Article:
Sometimes I see agile in everyday interactions (see prior post about the Kindergarten Kanban board).
My son goes to a daycare in a church. The other day I was walking out with him and I saw the following (click for larger image):
We've all seen the "thermometer" fundrasier boards where the local non-profit raises the red bar in the thermometer in the scale to entice people to raise the amount needed. What this church realized is that people will feel more invested if they actually know what the money will be spent on.
Enter the prioritized backlog on the fundraiser board. It is very clear that the group in charge is saying that the first dollars will fix the problems, the next chunks of money will think about the future, and the extra money can be spent on some nice to haves (and the remainder will be saved). It's not about raising X dollars, it is about raising the money for the individual projects.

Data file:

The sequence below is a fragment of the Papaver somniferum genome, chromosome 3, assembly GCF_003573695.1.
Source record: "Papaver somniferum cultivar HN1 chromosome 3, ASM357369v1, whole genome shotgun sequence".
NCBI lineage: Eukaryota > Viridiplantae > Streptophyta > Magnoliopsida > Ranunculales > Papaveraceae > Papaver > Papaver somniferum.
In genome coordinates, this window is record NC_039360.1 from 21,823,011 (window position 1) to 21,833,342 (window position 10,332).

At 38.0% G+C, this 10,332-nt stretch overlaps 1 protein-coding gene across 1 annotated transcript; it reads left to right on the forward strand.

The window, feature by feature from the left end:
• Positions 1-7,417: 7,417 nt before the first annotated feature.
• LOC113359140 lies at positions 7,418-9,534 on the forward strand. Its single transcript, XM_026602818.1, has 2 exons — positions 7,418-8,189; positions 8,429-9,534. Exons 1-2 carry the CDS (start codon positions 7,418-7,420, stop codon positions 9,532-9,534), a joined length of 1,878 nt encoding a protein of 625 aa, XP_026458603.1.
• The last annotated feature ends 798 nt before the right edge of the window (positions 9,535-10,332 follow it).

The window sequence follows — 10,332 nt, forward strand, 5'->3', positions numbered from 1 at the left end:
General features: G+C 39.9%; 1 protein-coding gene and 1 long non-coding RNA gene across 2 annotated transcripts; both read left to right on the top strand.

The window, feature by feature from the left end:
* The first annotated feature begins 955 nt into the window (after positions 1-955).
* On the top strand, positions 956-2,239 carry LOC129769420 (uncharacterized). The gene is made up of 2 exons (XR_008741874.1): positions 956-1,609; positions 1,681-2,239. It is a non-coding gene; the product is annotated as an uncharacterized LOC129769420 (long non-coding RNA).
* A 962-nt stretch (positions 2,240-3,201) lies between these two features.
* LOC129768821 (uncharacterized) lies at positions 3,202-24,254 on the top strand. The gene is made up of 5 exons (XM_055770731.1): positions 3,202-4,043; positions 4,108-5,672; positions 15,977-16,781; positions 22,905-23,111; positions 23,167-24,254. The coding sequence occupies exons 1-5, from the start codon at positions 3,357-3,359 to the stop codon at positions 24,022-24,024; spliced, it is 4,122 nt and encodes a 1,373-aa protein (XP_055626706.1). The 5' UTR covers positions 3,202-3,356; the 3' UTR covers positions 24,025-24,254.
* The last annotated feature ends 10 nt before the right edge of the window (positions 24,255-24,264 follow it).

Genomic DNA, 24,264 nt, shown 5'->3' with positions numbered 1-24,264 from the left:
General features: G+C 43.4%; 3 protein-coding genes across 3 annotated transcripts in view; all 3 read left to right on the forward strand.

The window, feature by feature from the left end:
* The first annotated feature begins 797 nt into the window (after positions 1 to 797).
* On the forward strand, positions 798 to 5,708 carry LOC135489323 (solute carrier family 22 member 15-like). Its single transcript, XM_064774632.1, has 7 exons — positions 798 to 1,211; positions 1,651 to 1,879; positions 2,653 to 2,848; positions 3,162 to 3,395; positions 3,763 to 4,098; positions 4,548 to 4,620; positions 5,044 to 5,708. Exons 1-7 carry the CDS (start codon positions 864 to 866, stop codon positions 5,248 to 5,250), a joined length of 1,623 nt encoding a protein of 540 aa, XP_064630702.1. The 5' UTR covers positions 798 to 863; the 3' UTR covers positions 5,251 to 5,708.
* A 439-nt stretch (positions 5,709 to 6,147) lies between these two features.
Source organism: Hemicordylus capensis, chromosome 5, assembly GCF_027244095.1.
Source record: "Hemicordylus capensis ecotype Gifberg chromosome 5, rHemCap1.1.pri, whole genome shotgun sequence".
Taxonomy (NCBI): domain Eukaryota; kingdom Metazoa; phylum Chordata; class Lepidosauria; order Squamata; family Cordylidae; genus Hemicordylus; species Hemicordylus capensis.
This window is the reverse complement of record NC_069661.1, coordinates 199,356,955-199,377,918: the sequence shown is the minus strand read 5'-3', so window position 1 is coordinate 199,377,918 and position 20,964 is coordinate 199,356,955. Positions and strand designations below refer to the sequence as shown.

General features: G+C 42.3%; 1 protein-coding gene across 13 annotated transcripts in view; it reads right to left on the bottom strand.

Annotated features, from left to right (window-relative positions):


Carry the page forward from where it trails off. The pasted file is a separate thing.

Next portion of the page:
People will feel invested to get involved. Every week they can look at the board and say "Look, we should help pitch in for that." The customers are getting immediate feedback. An expectation and accountability is being set for seeing these projects happen, because it is what people paid for!
Imagine if you could determine where your tax dollars were spent. What impact would that have on paying taxes and government funded projects?
Prioritizing your backlog and exposing it to your team and customer can be a good thing. I hope you appreciated this example as much as I did!